As I approached mile 10, I observed Jeff walking alongside the right-side curb of the road. I was slightly concerned, but, as a younger brother, I was excited to pass him. At the end of the World Series finale, there’s a moment in the film, A League of Their Own, when Kit, played by Lori Petty, runs toward home plate as the winning score. Kit’s older sister Dottie, played by Geena Davis, is the catcher for the opposing Rockford Peaches and has the ball thrown to her by the cutoff and must tag Kit to save the game. Kit gloriously barrels into Dottie, thus forcing her to drop the ball infamously, and Kit is safe, thus securing her team’s victory. It’s a fantastic film moment, and as I recently listened to a podcast, The Rewatchables, I was reminded of how I felt like Kit as I ran towards Jeff on the course. I wasn’t going to knock him over, but I wanted to pass him. I was going to pass him.
So it was, on the final stretch of the course, I came up alongside Jeff, to his utter surprise, and then soon after, dusted him. Maybe I didn’t do that, but I had to beat him to the finish. I ran faster those last miles than at any other time in this race or any race. I finished a few minutes before Jeff, running my best time, a time I have never matched. It was marvelous to get my unique and well-designed medal and watch Jeff cross the finish line. Jeff was gracious, he congratulated me and told me to enjoy the victory but promised I wouldn’t pass him in a half marathon again, and he’s adhered to that proclamation. Like many New England towns and cities, Portsmouth is beautiful, and every coastal vantage point and backroad is different yet similar, offering something unique.
It was inevitable that there would be one race experience that didn’t measure up to expectations. It’s not the race’s fault, nor its organizers or location. No, the conditions were simply perfect for a disaster. A hurt knee, illness, terrible weather, and an uncomfortable hotel are what met me during my attempt to run the Covered Bridges Half Marathon on June 5, 2016. It’s sad because I remember, years ago, coming to Quechee, Vermont, to watch one of Corinne’s childhood friends run this half marathon. I was impressed and smitten with the course, cute town, and the delicious breakfast I devoured afterward. So, when eager for a summer half marathon, I targeted Covered Bridges. It was an opportunity to run a course considered one of the best half marathons in the region, but it historically sells out in minutes.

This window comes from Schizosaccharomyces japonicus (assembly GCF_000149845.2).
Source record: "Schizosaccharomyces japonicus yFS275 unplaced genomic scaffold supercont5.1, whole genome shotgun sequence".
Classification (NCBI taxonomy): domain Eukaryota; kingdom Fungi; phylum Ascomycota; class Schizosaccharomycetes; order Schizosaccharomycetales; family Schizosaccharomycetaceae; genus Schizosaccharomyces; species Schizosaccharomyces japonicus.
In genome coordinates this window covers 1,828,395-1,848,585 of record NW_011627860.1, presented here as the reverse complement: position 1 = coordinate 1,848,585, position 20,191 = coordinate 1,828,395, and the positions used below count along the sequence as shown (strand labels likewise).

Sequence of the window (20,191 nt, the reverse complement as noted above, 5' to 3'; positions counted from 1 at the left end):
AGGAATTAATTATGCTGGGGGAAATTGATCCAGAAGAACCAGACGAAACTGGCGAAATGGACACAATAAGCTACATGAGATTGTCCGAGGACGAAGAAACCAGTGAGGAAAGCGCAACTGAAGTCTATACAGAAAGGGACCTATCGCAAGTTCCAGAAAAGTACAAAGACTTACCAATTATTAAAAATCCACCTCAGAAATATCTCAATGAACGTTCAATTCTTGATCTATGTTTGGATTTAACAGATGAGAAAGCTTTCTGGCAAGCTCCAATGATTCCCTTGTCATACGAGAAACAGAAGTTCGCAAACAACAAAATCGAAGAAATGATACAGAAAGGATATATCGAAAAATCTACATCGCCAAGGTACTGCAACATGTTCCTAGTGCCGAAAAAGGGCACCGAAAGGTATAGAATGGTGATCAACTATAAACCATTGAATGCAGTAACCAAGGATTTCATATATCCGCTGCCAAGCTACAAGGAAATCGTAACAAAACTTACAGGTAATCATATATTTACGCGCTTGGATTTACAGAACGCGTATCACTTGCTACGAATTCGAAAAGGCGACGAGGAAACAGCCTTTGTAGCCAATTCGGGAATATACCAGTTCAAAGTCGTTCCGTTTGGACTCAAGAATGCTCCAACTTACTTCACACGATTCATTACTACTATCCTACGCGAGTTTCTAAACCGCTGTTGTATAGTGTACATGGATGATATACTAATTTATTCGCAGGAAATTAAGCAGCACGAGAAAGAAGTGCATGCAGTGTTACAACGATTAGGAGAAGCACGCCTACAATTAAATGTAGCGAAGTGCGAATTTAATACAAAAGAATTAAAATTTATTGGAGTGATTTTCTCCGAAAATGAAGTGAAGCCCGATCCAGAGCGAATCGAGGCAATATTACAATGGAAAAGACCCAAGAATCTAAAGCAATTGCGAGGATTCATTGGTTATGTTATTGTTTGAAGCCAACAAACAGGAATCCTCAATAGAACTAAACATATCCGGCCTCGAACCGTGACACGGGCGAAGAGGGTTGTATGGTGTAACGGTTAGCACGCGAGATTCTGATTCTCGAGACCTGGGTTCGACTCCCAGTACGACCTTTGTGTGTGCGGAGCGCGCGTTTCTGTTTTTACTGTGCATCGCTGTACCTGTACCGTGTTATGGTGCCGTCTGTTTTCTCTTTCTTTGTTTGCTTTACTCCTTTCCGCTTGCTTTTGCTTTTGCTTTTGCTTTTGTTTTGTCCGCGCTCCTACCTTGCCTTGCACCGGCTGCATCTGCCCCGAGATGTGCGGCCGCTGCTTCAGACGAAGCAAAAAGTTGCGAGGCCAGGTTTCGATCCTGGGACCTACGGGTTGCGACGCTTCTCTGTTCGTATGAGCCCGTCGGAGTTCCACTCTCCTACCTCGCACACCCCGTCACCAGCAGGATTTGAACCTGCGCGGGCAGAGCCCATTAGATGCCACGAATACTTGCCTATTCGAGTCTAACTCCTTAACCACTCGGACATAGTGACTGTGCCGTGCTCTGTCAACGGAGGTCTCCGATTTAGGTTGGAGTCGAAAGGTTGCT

Corinne signed me up quickly, the race selling out mere minutes later. In the months leading up to the race, I trained regularly. But, in the spring of 2016, I played softball and picked up a knee injury that healed slowly. It hampered my running, and as the weeks went on, the damage diminished my readiness for anything running-related. I did get my body, and more importantly my knee, to a comfortable place, albeit with athletic tape keeping it secure. Corinne and I booked a room at the Comfort Inn, the result of waiting too long to reserve a room elsewhere, and invited my mom, who lived nearby in New Hampshire, for the night. There was no race expo or bib pick up the night before, so we went to the hotel and met my mom. At this point, while my knee felt fine, I felt icky.
We went out for an Italian dinner in an area that included local boutiques. As we ate, I continued to feel unwell, so I called it a night. The entire night, I felt horrible, unable to sleep at all. I acknowledged that I wasn’t running the half marathon if I was as bad in the morning as when I went to bed. Luckily, when I woke up, I was well enough that I concluded I could handle the race. I got ready, did my morning routine, and Corinne and my mom drove me to where the race ended, in Quechee, VT, near The Public House at Quechee Gorge, an area with restaurants and an antique mall. I still seemed fine but was apprehensive about whether I had the stomach or legs for 13.1 miles. I boarded a bus, and race organizers shuttled tons of other runners and me to the race starting line at Suicide Six, a ski resort in South Pomfret, VT, a “picturesque village just south of nearby Woodstock.”
The half marathon offered a point-to-point course, so I sat in the grass, finding my center after picking up my bib and stretching. I was as ready as I was going to be. There was a steady rain falling since I woke up, and it didn’t stop the entire race. I began and maintained a slow pace. It was one of my slowest half marathons. Fighting illness and injury, I finished thanks to the Green Mountain State’s landscape and running “along the Ottauquechee River toward the finish line in Quechee.” I ran near farms and quaint villages, had views of nearby mountains, ran over and alongside rushing rivers, and through four historic covered bridges – all on a nicely designed course. It could have been an enjoyable experience, but I wasn’t well enough. I finished and received my medal, which was disappointing. When I met up with Corinne and my mom, we got stuck in the parking area. I guess it could have been worse, or maybe not.